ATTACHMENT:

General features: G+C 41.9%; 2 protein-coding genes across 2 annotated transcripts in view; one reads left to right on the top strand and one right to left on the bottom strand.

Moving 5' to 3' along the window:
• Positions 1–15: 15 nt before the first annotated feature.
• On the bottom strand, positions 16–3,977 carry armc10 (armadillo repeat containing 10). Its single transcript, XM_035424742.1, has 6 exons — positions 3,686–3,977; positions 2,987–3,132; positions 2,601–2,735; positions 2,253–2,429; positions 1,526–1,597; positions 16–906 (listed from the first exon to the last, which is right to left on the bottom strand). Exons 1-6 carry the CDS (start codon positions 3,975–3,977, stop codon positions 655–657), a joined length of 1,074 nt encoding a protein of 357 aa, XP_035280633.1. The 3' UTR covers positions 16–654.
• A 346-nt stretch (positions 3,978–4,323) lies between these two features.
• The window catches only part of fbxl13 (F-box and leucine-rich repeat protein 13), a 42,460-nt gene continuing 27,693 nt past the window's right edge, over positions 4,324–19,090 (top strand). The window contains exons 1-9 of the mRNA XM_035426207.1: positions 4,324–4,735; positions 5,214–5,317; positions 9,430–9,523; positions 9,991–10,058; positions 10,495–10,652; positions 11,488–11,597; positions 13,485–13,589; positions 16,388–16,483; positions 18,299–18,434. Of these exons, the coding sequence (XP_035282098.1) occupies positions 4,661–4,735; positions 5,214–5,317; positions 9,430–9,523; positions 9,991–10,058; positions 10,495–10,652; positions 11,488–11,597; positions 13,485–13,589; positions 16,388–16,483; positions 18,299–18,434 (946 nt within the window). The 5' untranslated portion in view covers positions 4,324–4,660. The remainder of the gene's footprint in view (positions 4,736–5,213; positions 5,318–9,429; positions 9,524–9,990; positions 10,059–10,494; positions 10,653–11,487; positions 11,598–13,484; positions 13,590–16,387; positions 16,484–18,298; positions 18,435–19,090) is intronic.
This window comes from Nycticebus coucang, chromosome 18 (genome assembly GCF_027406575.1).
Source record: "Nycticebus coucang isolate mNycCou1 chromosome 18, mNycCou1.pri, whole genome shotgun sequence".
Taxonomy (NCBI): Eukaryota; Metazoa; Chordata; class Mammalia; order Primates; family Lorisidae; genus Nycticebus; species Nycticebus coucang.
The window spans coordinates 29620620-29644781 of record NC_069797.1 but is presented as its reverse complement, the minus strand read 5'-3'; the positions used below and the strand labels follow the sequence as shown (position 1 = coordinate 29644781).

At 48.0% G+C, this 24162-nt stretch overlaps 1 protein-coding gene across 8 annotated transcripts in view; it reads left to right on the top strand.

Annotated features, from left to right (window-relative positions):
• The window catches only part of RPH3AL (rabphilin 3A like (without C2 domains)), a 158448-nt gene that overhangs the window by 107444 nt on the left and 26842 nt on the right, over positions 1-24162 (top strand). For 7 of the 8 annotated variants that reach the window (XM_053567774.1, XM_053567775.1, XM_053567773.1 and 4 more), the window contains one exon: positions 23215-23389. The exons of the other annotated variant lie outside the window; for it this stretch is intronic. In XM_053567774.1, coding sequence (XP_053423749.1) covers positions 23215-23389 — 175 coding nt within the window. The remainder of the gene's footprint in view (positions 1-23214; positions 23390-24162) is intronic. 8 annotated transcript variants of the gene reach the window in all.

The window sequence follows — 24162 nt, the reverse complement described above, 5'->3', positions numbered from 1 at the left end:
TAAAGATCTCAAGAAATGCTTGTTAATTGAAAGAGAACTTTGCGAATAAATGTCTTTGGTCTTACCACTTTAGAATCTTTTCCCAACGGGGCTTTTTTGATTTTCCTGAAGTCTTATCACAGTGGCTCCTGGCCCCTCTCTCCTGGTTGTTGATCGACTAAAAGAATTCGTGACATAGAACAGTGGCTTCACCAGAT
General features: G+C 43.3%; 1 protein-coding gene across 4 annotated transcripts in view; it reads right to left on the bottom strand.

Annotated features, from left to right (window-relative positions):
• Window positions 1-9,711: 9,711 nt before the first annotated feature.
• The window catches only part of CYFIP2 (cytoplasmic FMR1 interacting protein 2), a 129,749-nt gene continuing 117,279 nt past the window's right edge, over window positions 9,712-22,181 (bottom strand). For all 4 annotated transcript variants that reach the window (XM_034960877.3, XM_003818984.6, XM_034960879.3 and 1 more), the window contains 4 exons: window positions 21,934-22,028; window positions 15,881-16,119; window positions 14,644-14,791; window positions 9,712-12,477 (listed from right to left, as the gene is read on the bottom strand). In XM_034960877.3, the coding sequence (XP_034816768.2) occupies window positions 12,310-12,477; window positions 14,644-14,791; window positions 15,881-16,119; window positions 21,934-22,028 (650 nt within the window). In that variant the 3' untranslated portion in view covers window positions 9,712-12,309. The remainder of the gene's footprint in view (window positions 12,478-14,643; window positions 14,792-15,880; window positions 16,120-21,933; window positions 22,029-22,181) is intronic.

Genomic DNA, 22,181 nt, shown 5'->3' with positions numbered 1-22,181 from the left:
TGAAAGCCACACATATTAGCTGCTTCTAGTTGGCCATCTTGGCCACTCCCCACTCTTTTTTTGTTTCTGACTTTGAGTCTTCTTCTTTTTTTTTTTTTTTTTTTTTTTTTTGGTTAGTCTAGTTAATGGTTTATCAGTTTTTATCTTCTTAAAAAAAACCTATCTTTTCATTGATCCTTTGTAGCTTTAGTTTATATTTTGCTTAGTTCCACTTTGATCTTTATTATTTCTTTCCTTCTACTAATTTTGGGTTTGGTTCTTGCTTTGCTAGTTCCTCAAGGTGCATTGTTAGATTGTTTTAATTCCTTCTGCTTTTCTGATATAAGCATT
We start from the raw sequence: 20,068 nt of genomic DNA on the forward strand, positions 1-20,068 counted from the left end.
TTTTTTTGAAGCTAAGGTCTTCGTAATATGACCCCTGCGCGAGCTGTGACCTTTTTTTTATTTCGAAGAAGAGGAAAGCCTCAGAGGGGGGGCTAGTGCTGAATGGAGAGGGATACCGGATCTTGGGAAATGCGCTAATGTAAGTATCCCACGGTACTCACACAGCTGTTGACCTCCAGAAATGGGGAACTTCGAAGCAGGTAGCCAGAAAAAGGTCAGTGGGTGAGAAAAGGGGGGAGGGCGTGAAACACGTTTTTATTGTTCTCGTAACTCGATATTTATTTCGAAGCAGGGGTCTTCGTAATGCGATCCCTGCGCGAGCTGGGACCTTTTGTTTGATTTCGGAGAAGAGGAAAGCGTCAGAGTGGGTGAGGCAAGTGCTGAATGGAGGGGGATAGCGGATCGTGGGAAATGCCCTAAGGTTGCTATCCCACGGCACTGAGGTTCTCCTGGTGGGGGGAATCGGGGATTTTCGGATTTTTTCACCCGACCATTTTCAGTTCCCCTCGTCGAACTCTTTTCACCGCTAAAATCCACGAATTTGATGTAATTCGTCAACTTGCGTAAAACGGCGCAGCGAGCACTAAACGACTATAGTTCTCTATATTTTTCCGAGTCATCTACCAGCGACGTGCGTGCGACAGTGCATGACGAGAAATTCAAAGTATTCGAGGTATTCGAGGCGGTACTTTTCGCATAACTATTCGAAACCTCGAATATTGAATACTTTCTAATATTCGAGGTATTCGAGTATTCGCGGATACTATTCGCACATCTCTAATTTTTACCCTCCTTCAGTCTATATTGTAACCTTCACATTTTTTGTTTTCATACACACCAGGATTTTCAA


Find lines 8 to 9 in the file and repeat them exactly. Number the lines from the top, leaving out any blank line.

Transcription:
Source record: "Nycticebus coucang isolate mNycCou1 chromosome 18, mNycCou1.pri, whole genome shotgun sequence".
Taxonomy (NCBI): Eukaryota; Metazoa; Chordata; class Mammalia; order Primates; family Lorisidae; genus Nycticebus; species Nycticebus coucang.